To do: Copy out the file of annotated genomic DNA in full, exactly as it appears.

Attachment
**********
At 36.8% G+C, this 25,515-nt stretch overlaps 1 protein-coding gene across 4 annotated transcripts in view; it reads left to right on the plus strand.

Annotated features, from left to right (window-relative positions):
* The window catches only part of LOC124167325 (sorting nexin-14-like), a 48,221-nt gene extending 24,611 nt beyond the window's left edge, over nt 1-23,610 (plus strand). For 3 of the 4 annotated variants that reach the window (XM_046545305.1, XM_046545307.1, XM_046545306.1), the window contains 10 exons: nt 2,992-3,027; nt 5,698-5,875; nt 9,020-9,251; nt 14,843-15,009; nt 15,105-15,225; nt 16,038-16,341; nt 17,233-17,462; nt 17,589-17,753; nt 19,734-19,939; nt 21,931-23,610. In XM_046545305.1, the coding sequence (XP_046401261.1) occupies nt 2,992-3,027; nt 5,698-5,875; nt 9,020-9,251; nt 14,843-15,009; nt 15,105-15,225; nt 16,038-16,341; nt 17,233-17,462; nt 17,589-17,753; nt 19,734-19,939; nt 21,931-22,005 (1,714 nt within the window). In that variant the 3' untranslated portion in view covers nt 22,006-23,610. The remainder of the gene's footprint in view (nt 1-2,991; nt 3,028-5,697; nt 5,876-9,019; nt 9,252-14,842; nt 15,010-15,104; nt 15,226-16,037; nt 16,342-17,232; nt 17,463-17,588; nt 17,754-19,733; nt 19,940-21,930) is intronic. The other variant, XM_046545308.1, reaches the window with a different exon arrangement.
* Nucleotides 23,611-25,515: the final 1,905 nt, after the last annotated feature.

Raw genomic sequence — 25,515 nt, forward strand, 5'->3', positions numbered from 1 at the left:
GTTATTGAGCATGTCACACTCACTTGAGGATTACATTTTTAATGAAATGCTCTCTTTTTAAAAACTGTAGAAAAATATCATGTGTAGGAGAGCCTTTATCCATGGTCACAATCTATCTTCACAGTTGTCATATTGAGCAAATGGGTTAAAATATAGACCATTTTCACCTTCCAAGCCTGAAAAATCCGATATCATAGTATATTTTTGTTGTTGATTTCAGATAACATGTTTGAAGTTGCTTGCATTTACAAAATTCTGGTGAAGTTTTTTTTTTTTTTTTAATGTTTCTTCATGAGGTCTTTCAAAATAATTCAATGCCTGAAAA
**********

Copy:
At 36.8% G+C, this 25,515-nt stretch overlaps 1 protein-coding gene across 4 annotated transcripts in view; it reads left to right on the plus strand.

Annotated features, from left to right (window-relative positions):
* The window catches only part of LOC124167325 (sorting nexin-14-like), a 48,221-nt gene extending 24,611 nt beyond the window's left edge, over nt 1-23,610 (plus strand). For 3 of the 4 annotated variants that reach the window (XM_046545305.1, XM_046545307.1, XM_046545306.1), the window contains 10 exons: nt 2,992-3,027; nt 5,698-5,875; nt 9,020-9,251; nt 14,843-15,009; nt 15,105-15,225; nt 16,038-16,341; nt 17,233-17,462; nt 17,589-17,753; nt 19,734-19,939; nt 21,931-23,610. In XM_046545305.1, the coding sequence (XP_046401261.1) occupies nt 2,992-3,027; nt 5,698-5,875; nt 9,020-9,251; nt 14,843-15,009; nt 15,105-15,225; nt 16,038-16,341; nt 17,233-17,462; nt 17,589-17,753; nt 19,734-19,939; nt 21,931-22,005 (1,714 nt within the window). In that variant the 3' untranslated portion in view covers nt 22,006-23,610. The remainder of the gene's footprint in view (nt 1-2,991; nt 3,028-5,697; nt 5,876-9,019; nt 9,252-14,842; nt 15,010-15,104; nt 15,226-16,037; nt 16,342-17,232; nt 17,463-17,588; nt 17,754-19,733; nt 19,940-21,930) is intronic. The other variant, XM_046545308.1, reaches the window with a different exon arrangement.
* Nucleotides 23,611-25,515: the final 1,905 nt, after the last annotated feature.

Raw genomic sequence — 25,515 nt, forward strand, 5'->3', positions numbered from 1 at the left:
GTTATTGAGCATGTCACACTCACTTGAGGATTACATTTTTAATGAAATGCTCTCTTTTTAAAAACTGTAGAAAAATATCATGTGTAGGAGAGCCTTTATCCATGGTCACAATCTATCTTCACAGTTGTCATATTGAGCAAATGGGTTAAAATATAGACCATTTTCACCTTCCAAGCCTGAAAAATCCGATATCATAGTATATTTTTGTTGTTGATTTCAGATAACATGTTTGAAGTTGCTTGCATTTACAAAATTCTGGTGAAGTTTTTTTTTTTTTTTTAATGTTTCTTCATGAGGTCTTTCAAAATAATTCAATGCCTGAAAA